The handle pivot shaft (142) may be moveable relative to the grip portion (134), stem section (138), and/or knuckle (301) to provide for a locking or unlocking movement via depression of the button (143). In the embodiments depicted in FIGS. 9 through 12, the handle pivot shaft (142) may be moveable through the depression of the button (143) or similar device displacing slide shaft (853) which in turn raises hollow paddle (851) into the grip portion (134). When raised, the hollow paddle (851) slides from a toothed cog (855) on the upper surface of knuckle (301). Once clear of the toothed cog (855), the grip portion (134), and handle pivot shaft (142), may rotate relative to the knuckle (301). Therefore in this embodiment, the handle pivot shaft (142) is not allowed to rotate relative to the grip portion (134).

Alternatively or additionally, the button (143) may trigger other locking structures such as the towing handle (105), knuckle (301) or intermediate arm (401). Looking at FIGS. 9 through 12, when the handle pivot shaft (142) is raised, the bottom portion of it clears hole (857) in the upper portion (405) of intermediate arm (401). However, the handle pivot shaft (142) is preferably hollow, and inside the hollow internal opening (861) extends secondary pivot shaft (859). The hollow internal opening (861) is preferably of generally circular cross section as is the secondary pivot shaft (859). Therefore, the handle pivot shaft (142) can rotate about the secondary pivot shaft (859) placed in the hollow internal opening. Once the handle pivot shaft (142) is clear of the hole (857), it should be clear that rotation about the second axis (153) is unlocked. Thus the handle pivot shaft (142) can move between hole (857) and hole (867). Further, as handle pivot shaft (142) moves toward the hole (867), the flat side of the part circle depression (869) pushes the telescope release pin (865) toward the lower portion (147) of the intermediate arm (401). The trapezoid shaped pusher (871) on the end of the telescope release pin (865) then depresses the telescope pin (873) of each of the poles (131) and (133). This depression is transferred to the locking pins (875) in each of the poles (131) and (133) unlocking the telescoping motion of the poles (131) and (133) as well.

Depression of the button (143) may therefore serve to move the handle pivot shaft (142) to disengage the locking mechanisms which serve to lock or unlock any or all of the available rotations about any or all of the available rotation axes and/or related to the extension of the towing arm (103). In the depicted embodiment, depression of the button (143) unlocks rotation about the first and second axes (151) and (153) and the arm telescoping motion. While this particular arrangement of locking and unlocking is used in the depicted embodiment, one of ordinary skill in the art would understand that other locking mechanisms such as, but not limited to, those described in U.S. patent application Ser. No. 10/238,390, the entire disclosure of which is herein incorporated by reference, could be used in other embodiments.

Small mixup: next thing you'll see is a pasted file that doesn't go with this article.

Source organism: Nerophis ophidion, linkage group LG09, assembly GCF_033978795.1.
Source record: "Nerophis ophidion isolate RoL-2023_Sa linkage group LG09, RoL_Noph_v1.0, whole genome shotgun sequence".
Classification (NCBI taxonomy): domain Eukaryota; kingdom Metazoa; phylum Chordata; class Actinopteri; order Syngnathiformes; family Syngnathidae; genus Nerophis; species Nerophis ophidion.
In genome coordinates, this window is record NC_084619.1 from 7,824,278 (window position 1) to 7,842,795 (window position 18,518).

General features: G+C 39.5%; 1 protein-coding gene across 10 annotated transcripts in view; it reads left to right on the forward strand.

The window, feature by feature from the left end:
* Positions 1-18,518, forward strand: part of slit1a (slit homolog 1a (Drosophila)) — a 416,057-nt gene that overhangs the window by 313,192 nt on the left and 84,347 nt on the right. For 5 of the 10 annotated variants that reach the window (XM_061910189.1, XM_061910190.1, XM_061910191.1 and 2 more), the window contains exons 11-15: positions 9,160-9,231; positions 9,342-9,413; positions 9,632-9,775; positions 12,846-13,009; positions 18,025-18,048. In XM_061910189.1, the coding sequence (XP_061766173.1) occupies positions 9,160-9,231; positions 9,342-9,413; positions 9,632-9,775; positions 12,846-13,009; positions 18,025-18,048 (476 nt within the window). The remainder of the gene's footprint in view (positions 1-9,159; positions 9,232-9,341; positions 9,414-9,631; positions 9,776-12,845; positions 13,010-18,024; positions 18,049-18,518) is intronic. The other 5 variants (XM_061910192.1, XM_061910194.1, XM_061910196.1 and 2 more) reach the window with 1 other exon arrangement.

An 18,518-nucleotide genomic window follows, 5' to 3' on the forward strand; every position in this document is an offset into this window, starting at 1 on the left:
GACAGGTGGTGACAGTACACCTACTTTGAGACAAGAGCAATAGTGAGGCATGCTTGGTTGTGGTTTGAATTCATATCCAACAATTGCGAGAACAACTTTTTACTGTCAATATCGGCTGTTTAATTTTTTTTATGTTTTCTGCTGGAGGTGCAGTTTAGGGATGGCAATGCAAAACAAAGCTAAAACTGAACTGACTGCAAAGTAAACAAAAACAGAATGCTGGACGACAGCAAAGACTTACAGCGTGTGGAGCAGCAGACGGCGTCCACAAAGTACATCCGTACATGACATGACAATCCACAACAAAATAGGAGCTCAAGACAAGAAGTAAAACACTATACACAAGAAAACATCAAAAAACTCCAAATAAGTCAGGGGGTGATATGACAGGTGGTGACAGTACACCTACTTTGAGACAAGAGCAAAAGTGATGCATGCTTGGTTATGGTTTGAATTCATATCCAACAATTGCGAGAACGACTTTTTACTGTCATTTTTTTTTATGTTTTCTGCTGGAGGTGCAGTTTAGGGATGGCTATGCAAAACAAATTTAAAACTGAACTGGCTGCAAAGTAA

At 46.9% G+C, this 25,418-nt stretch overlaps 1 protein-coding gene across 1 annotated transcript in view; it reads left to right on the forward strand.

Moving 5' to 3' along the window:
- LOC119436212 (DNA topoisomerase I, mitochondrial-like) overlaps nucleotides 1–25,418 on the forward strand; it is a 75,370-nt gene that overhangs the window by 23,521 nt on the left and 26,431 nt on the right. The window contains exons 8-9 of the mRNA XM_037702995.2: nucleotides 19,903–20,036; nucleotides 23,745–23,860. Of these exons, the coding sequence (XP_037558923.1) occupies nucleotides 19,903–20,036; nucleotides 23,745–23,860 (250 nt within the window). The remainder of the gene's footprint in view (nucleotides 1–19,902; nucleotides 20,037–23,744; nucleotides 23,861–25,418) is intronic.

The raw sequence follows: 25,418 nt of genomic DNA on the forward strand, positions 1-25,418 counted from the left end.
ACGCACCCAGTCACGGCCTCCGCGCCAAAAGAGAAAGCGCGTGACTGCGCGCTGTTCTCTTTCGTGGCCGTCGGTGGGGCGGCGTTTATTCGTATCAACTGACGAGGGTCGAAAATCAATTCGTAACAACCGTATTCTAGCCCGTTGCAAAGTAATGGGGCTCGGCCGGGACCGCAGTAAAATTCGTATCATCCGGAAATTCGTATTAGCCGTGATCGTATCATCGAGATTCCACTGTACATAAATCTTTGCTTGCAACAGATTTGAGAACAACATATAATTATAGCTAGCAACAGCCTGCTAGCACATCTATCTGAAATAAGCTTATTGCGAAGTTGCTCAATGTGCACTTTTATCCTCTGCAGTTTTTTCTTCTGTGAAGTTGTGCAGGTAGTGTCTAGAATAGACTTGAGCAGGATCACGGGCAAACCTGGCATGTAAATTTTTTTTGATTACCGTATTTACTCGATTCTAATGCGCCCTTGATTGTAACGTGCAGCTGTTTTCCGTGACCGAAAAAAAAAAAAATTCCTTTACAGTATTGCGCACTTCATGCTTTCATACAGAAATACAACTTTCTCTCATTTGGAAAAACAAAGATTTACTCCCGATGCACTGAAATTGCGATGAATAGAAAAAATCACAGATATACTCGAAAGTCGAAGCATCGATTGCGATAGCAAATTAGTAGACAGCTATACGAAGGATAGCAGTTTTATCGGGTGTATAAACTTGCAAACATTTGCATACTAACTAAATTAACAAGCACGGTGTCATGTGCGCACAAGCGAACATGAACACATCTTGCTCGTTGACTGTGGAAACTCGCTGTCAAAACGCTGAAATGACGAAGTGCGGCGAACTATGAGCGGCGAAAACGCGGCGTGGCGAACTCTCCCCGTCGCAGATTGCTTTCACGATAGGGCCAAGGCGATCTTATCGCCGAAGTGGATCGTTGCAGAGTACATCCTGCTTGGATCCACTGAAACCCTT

The bearing surface (140) of the towing handle (105) is in contact with a related bearing surface (303) located in the knuckle (301) so that the two bearing surfaces (140) and (303) rotate relative to each other around the first axis of rotation (107) when button (143) is depressed (unlocking the system). The knuckle (301) further comprises, towards the end opposite the bearing surface (303) and toothed cog (851), a U-shaped flange (305), or other connector, with a hole (307) therethrough. The U-shaped flange (305) in turn extends over both sides and an upper portion (405) of the intermediate arm (401). A rotation pin (340) is placed though holes (307) in the flange (305) and through a hole (407) in the upper portion (405) of the intermediate arm (401) to allow the knuckle (301) to rotate about a second axis of rotation (153) relative to the intermediate arm (401).